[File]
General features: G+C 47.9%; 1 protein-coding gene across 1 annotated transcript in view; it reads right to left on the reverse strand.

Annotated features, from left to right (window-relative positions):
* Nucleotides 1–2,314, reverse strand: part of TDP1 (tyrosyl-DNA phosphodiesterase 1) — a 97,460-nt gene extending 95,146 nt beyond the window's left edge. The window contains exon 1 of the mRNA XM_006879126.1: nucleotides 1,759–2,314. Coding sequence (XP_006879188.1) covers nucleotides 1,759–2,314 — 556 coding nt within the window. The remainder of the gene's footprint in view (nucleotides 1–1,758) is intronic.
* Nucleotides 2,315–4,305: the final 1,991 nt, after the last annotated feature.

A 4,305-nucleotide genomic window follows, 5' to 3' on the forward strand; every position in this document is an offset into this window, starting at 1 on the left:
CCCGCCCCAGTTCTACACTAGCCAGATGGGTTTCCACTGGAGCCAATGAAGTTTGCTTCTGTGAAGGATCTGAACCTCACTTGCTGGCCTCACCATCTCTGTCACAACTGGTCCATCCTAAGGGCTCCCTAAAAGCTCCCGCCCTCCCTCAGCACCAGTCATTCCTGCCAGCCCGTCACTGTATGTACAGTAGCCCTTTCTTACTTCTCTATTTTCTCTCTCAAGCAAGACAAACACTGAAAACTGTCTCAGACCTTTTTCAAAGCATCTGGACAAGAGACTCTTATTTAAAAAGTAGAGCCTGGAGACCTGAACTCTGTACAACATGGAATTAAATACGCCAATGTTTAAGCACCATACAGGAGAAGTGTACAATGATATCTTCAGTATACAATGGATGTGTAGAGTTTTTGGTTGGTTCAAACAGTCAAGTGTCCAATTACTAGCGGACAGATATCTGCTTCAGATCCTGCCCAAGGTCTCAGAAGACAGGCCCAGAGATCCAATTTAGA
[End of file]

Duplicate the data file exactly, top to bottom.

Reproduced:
General features: G+C 47.9%; 1 protein-coding gene across 1 annotated transcript in view; it reads right to left on the reverse strand.

Annotated features, from left to right (window-relative positions):
* Nucleotides 1–2,314, reverse strand: part of TDP1 (tyrosyl-DNA phosphodiesterase 1) — a 97,460-nt gene extending 95,146 nt beyond the window's left edge. The window contains exon 1 of the mRNA XM_006879126.1: nucleotides 1,759–2,314. Coding sequence (XP_006879188.1) covers nucleotides 1,759–2,314 — 556 coding nt within the window. The remainder of the gene's footprint in view (nucleotides 1–1,758) is intronic.
* Nucleotides 2,315–4,305: the final 1,991 nt, after the last annotated feature.

A 4,305-nucleotide genomic window follows, 5' to 3' on the forward strand; every position in this document is an offset into this window, starting at 1 on the left:
CCCGCCCCAGTTCTACACTAGCCAGATGGGTTTCCACTGGAGCCAATGAAGTTTGCTTCTGTGAAGGATCTGAACCTCACTTGCTGGCCTCACCATCTCTGTCACAACTGGTCCATCCTAAGGGCTCCCTAAAAGCTCCCGCCCTCCCTCAGCACCAGTCATTCCTGCCAGCCCGTCACTGTATGTACAGTAGCCCTTTCTTACTTCTCTATTTTCTCTCTCAAGCAAGACAAACACTGAAAACTGTCTCAGACCTTTTTCAAAGCATCTGGACAAGAGACTCTTATTTAAAAAGTAGAGCCTGGAGACCTGAACTCTGTACAACATGGAATTAAATACGCCAATGTTTAAGCACCATACAGGAGAAGTGTACAATGATATCTTCAGTATACAATGGATGTGTAGAGTTTTTGGTTGGTTCAAACAGTCAAGTGTCCAATTACTAGCGGACAGATATCTGCTTCAGATCCTGCCCAAGGTCTCAGAAGACAGGCCCAGAGATCCAATTTAGA